It has been said before, but is certainly worth repeating, that God uses our struggles to draw us closer to Him.  Recently, a dear friend of mine spoke of a point in her life in which she quite literally had no strength to do anything.  While she was hospitalized, too weak to even speak, her mother regularly visited and prayed the rosary aloud.  She shared with me that as her mother prayed, she felt lovingly rocked by the rhythm of the Hail Marys. She felt herself wrapped in the love of Our Lord, and tenderly cradled in the arms of Our Blessed Mother.

During that month of waiting for the ultrasound, I too, was cradled in the arms of Our Lady.  She knew the pain of worry, and, as mothers do, soothed my heart with her embrace. Whether a miracle occurred, I really can’t say, but my daughter was found to be perfectly healthy.  Perhaps the therapeutic effects of the rosary were a lifelong gift for me, rather than a remedy for my unborn child.  In Archbishop Fulton Sheen’s moving reflection on praying the rosary he aptly wrote, “The rosary is the book of the blind, where souls see and enact the greatest drama of love the world has ever known; it is the book of the simple, which initiates them into mysteries and knowledge more satisfying than the education of other men; it is the book of the aged, whose eyes close upon the shadow of this world, and open on the substance of the next.  The power of the rosary is beyond description.”

Image Credit: Catherine Yeulet (

Ideas for All Saints Day

Editor’s Note:  As you think ahead to All Saints Day, here is an excerpt from Angela Piazza’s article on how she observes the day with her family.  Her full article appears in Tender Tidings Fall 2012, CAPC’s seasonal newsletter.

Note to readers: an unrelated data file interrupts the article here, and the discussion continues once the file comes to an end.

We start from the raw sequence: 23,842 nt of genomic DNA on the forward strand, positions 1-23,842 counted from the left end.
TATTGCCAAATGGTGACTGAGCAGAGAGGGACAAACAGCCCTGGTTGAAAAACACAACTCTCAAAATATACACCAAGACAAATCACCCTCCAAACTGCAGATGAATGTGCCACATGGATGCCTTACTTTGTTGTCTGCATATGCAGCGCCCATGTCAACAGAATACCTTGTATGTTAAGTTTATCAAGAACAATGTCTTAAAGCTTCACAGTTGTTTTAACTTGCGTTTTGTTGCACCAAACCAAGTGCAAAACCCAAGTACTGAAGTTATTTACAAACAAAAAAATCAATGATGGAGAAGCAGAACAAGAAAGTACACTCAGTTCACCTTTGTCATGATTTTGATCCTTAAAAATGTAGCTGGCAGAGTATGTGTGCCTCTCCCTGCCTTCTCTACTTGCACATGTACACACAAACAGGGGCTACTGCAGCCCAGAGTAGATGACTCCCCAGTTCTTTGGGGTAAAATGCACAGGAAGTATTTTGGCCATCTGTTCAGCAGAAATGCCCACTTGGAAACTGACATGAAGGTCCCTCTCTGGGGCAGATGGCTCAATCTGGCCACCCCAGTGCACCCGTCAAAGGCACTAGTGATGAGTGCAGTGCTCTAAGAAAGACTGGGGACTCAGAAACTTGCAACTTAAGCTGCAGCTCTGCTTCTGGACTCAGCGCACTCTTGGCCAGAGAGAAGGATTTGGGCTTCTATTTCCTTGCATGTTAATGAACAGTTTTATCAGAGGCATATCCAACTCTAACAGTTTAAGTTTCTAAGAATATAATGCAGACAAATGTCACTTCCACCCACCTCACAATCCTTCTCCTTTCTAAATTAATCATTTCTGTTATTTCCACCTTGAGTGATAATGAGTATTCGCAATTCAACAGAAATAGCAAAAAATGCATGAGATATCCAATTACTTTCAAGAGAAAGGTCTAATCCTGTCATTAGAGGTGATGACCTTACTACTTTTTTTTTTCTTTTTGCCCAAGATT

The first and foremost goal of Christian parenting is leading our children to heaven.  We guide, protect, nurture and comfort.  We assist them in times of need, celebrate their accomplishments, and deeply desire for them to be happy.  It’s up to us to provide the spiritual resources they need to attain heaven, as ultimately, this is where true happiness exists.

In learning about the saints, our children begin to understand what it means to truly love God.  Are they willing to part with their lives as the martyrs were?  Do they trust that God is with them during times of trial, confident that there are reasons for everything?  Do they hope and strive for heaven, knowing that He has already prepared a place for them?  The answer of the saints was an unfaltering, “Yes!”

The stories of the saints are not fairy tales, yet include adventures, princesses, commoners, and the ongoing battle between good and evil.  Discovering the saints’ intense determination to serve God is captivating, and acquainting our children with their courage and heroism will serve them well.  Those who have reached their final, glorious destination are true models of faith, hope and love.

The Forerunners of Christ, Fra Angelico

Forming any friendship requires familiarity, and celebrating the Feast of All Saints is a wonderful place to start making introductions.  The Church has set aside November 1stof each year to commemorate all the souls in heaven.  Preparing your children for this feast day can be as simple or elaborate as you wish.  The key is to engage the children.  Help them to see what incredible role models they have in the saints.